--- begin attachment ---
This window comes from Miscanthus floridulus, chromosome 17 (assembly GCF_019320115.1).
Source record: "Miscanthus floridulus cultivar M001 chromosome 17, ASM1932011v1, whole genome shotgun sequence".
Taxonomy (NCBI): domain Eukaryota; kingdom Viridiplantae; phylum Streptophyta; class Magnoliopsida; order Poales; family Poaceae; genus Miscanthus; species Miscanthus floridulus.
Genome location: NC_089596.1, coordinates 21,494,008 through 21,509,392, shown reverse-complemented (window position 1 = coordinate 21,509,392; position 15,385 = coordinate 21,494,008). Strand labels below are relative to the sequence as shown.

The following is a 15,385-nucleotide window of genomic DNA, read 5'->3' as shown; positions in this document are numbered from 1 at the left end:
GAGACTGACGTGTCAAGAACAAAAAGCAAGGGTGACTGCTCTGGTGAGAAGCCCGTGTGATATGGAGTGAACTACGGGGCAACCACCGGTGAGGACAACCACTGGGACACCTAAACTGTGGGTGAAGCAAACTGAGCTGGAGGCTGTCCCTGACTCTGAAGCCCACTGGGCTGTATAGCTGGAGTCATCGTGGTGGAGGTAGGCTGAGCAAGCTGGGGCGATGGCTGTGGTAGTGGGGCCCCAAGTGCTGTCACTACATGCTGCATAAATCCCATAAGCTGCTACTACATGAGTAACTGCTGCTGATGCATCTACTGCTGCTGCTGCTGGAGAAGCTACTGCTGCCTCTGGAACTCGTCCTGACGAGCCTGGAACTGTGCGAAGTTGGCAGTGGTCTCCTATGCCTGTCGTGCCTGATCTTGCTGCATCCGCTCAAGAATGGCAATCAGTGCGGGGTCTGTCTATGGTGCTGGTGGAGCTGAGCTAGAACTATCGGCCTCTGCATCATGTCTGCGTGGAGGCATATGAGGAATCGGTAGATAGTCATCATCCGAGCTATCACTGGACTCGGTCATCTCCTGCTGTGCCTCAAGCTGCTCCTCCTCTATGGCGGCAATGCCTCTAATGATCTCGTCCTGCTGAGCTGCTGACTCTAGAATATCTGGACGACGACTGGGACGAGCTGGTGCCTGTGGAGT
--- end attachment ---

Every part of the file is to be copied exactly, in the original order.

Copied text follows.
This window comes from Miscanthus floridulus, chromosome 17 (assembly GCF_019320115.1).
Source record: "Miscanthus floridulus cultivar M001 chromosome 17, ASM1932011v1, whole genome shotgun sequence".
Taxonomy (NCBI): domain Eukaryota; kingdom Viridiplantae; phylum Streptophyta; class Magnoliopsida; order Poales; family Poaceae; genus Miscanthus; species Miscanthus floridulus.
Genome location: NC_089596.1, coordinates 21,494,008 through 21,509,392, shown reverse-complemented (window position 1 = coordinate 21,509,392; position 15,385 = coordinate 21,494,008). Strand labels below are relative to the sequence as shown.

The following is a 15,385-nucleotide window of genomic DNA, read 5'->3' as shown; positions in this document are numbered from 1 at the left end:
GAGACTGACGTGTCAAGAACAAAAAGCAAGGGTGACTGCTCTGGTGAGAAGCCCGTGTGATATGGAGTGAACTACGGGGCAACCACCGGTGAGGACAACCACTGGGACACCTAAACTGTGGGTGAAGCAAACTGAGCTGGAGGCTGTCCCTGACTCTGAAGCCCACTGGGCTGTATAGCTGGAGTCATCGTGGTGGAGGTAGGCTGAGCAAGCTGGGGCGATGGCTGTGGTAGTGGGGCCCCAAGTGCTGTCACTACATGCTGCATAAATCCCATAAGCTGCTACTACATGAGTAACTGCTGCTGATGCATCTACTGCTGCTGCTGCTGGAGAAGCTACTGCTGCCTCTGGAACTCGTCCTGACGAGCCTGGAACTGTGCGAAGTTGGCAGTGGTCTCCTATGCCTGTCGTGCCTGATCTTGCTGCATCCGCTCAAGAATGGCAATCAGTGCGGGGTCTGTCTATGGTGCTGGTGGAGCTGAGCTAGAACTATCGGCCTCTGCATCATGTCTGCGTGGAGGCATATGAGGAATCGGTAGATAGTCATCATCCGAGCTATCACTGGACTCGGTCATCTCCTGCTGTGCCTCAAGCTGCTCCTCCTCTATGGCGGCAATGCCTCTAATGATCTCGTCCTGCTGAGCTGCTGACTCTAGAATATCTGGACGACGACTGGGACGAGCTGGTGCCTGTGGAGT